Improvements in the clinical signs of Parkinson’s disease using photobiomodulation: a 3-year follow-up case series

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Ann Liebert, PhD Brian Bicknell, PhD E-Liisa Laakso, PhD Sharon Tilley, PhD Vincent Pang, PhD Gillian Heller, PhD John Mitrofanis, PhD Geoffrey Herkes, PhD Hosen Kiat, MBBS, DMedSc

Abstract

Parkinson’s disease is a progressive neurodegenerative disease with clinical signs and symptoms that deteriorate over time. We have previously demonstrated that a combination of transcranial and remote photobiomodulation treatment has the potential to improve some clinical signs of Parkinson’s disease for up to one-year. The objective of the current study was to assess the effectiveness of continued home photobiomodulation treatment over a three-year period. Eight of the original twelve participants returned for reassessment at 2 years and six at 3 years. Participants were assessed for mobility, fine motor control, balance, and cognition. Median values for mobility and cognition continued to improve to 2 years and slightly declined to 3-years although not to pre-treatment levels. Individual participants typically improved in some outcome measures to 2-years and some participants continued to improve to 3-years. Cognition was the most sustained outcome improvement and static balance the least. Two participants who discontinued treatment after 1 year showed a decline in outcome measures. No negative side-effects of the treatment were reported. In conclusion, results suggested that at-home photobiomodulation treatment was effective to maintain improvements in clinical signs and symptoms of Parkinson’s disease for as long as treatment continued. The results of this study warrant a larger prospective randomized trial.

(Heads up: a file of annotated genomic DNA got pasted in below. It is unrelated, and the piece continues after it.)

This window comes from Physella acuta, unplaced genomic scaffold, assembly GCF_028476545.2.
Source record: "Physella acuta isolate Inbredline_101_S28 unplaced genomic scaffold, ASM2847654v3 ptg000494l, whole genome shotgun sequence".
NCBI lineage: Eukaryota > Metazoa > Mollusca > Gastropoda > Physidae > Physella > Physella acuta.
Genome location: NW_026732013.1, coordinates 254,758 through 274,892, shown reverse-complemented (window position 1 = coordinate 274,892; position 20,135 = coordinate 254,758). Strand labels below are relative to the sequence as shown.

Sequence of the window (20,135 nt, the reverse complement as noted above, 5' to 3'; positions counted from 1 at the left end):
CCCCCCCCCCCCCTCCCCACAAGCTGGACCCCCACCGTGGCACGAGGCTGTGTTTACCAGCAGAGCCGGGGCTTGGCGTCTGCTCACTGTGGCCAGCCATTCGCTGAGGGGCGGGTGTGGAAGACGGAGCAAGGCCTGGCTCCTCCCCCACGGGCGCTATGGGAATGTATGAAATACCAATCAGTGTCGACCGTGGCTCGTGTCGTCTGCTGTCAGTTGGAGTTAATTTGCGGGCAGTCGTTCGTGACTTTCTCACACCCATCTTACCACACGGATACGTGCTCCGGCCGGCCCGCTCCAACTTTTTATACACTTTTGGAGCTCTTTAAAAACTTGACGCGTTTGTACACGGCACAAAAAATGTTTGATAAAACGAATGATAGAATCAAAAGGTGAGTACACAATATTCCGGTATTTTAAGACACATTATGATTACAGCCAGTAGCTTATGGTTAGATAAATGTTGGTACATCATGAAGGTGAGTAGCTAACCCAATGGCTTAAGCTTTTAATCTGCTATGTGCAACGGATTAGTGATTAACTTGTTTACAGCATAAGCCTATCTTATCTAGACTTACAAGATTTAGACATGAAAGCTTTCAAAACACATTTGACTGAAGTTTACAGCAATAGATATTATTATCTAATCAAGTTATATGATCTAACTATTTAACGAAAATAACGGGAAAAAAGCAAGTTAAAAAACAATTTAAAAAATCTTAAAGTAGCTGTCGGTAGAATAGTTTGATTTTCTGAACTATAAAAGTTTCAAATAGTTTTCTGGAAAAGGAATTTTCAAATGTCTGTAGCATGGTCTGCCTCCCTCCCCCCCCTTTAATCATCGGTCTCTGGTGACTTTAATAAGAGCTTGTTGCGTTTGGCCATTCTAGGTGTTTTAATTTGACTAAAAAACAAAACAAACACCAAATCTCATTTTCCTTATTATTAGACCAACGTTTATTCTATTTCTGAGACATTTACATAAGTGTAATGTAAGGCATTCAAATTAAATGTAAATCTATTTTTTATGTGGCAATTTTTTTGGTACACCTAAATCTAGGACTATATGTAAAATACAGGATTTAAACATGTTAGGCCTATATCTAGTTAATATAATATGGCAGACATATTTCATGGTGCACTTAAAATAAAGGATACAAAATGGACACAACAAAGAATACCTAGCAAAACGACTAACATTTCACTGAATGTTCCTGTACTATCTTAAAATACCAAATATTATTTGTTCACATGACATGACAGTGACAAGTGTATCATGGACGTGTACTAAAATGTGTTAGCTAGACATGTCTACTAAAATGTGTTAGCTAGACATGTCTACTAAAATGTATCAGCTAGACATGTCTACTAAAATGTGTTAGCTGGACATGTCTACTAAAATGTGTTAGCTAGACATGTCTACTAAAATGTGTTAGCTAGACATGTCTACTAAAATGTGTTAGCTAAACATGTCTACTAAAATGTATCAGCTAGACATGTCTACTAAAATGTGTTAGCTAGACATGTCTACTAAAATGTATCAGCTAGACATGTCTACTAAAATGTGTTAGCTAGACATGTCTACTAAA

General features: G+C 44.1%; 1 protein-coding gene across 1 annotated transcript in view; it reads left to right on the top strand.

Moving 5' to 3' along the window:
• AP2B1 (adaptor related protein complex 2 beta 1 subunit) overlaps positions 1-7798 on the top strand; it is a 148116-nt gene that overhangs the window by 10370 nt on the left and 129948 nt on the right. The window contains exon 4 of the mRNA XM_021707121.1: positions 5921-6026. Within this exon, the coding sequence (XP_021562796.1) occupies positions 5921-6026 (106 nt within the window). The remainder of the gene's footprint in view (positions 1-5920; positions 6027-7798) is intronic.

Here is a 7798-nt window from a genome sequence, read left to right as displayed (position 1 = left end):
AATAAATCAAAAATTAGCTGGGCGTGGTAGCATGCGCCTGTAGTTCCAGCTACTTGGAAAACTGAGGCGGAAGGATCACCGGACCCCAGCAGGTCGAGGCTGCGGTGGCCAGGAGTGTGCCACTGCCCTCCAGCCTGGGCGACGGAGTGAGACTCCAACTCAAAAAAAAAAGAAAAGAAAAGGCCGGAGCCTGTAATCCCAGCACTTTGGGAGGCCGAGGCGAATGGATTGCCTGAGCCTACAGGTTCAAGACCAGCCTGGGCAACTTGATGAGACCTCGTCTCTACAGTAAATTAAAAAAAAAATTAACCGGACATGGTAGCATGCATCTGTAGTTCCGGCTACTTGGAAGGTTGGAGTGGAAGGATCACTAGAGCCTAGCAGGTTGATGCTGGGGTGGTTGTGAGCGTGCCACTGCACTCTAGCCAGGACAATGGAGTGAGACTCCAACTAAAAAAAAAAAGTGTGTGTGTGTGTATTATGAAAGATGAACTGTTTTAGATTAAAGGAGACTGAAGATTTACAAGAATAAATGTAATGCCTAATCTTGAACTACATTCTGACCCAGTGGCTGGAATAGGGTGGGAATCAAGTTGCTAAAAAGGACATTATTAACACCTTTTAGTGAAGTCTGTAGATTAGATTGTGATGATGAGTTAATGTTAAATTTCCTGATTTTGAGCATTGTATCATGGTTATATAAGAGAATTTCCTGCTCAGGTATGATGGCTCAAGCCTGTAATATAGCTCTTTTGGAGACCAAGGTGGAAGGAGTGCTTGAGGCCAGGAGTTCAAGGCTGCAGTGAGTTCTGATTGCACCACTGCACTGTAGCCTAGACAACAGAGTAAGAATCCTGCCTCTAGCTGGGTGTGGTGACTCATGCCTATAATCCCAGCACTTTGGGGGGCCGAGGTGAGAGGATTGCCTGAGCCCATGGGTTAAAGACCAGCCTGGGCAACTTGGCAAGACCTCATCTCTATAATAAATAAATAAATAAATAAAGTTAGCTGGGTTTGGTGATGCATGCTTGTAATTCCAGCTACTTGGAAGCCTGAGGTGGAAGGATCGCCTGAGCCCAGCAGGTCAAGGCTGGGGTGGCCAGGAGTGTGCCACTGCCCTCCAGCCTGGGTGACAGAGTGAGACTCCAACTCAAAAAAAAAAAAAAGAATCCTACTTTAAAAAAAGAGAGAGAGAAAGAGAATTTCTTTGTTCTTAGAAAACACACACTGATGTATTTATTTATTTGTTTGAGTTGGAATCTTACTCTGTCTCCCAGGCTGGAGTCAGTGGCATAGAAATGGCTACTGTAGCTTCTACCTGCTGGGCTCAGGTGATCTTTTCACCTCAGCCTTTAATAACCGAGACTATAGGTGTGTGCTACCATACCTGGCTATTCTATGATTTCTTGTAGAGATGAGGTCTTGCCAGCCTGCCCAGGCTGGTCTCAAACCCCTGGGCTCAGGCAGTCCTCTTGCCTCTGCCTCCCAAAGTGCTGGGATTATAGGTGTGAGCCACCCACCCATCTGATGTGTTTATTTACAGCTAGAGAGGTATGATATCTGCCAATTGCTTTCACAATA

Keywords: Parkinson’s disease, photobiomodulation, motor symptoms, cognition, balance

Article Details

How to Cite
LIEBERT, Ann et al. Improvements in the clinical signs of Parkinson’s disease using photobiomodulation: a 3-year follow-up case series. Medical Research Archives, [S.l.], v. 11, n. 3, apr. 2023. ISSN 2375-1924. Available at: <https://esmed.org/MRA/mra/article/view/3690>. Date accessed: 20 apr. 2024. doi: https://doi.org/10.18103/mra.v11i3.3690.
Section
Research Articles

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